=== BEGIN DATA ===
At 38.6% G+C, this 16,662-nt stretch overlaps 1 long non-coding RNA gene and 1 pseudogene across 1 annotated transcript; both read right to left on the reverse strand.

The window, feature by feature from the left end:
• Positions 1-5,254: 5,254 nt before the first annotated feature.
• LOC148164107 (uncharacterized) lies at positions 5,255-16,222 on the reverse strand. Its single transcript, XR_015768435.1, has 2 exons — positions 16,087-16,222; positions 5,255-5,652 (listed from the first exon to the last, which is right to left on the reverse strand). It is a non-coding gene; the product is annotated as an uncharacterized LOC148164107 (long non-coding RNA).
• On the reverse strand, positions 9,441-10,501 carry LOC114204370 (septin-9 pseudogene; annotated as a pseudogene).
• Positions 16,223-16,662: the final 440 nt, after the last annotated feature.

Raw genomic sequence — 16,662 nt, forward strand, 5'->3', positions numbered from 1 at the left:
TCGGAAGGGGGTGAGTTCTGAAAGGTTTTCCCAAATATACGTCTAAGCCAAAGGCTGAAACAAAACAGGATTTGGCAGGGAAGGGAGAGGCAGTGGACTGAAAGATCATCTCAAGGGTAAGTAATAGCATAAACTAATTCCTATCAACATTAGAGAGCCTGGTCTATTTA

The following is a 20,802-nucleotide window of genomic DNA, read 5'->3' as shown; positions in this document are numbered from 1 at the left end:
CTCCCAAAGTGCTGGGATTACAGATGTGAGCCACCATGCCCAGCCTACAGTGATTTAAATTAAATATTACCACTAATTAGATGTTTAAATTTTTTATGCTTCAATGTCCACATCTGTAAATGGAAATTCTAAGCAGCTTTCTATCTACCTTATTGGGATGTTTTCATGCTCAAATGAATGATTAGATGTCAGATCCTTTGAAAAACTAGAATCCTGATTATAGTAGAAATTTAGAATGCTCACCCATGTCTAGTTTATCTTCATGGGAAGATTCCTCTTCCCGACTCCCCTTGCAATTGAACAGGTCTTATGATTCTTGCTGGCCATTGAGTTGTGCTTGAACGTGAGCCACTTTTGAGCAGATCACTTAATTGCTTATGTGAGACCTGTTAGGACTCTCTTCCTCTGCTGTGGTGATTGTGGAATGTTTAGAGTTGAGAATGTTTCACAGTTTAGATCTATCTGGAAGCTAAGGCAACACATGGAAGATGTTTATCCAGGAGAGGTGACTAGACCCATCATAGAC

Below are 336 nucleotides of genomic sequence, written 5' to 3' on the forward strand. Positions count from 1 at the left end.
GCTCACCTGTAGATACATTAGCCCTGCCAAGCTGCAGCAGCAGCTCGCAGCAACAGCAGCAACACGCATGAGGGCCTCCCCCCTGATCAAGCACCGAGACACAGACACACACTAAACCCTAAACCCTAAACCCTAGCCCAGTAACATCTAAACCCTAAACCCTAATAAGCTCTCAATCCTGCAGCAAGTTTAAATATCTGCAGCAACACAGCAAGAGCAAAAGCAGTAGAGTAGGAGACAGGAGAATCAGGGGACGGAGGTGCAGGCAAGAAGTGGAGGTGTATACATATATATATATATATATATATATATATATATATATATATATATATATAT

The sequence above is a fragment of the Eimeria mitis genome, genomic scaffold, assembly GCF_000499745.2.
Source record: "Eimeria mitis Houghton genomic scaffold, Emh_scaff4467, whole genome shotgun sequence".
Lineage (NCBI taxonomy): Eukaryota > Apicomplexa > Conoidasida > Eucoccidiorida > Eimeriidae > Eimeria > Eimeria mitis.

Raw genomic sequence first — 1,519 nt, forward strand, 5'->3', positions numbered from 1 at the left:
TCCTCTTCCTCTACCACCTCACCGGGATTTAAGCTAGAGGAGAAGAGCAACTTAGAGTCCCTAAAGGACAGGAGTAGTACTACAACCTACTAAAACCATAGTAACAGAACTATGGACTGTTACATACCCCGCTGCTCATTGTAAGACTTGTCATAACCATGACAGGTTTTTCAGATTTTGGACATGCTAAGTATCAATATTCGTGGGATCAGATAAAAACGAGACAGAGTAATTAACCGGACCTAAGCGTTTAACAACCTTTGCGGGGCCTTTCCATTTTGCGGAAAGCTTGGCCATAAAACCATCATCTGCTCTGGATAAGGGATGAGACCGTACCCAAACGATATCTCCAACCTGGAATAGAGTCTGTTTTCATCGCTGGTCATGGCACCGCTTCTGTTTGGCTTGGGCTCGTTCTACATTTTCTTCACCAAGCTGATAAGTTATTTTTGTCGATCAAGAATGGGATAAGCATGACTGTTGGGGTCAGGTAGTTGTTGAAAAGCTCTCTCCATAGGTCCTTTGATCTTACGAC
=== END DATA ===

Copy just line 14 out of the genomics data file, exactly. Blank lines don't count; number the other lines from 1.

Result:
Source record: "Eimeria mitis Houghton genomic scaffold, Emh_scaff4467, whole genome shotgun sequence".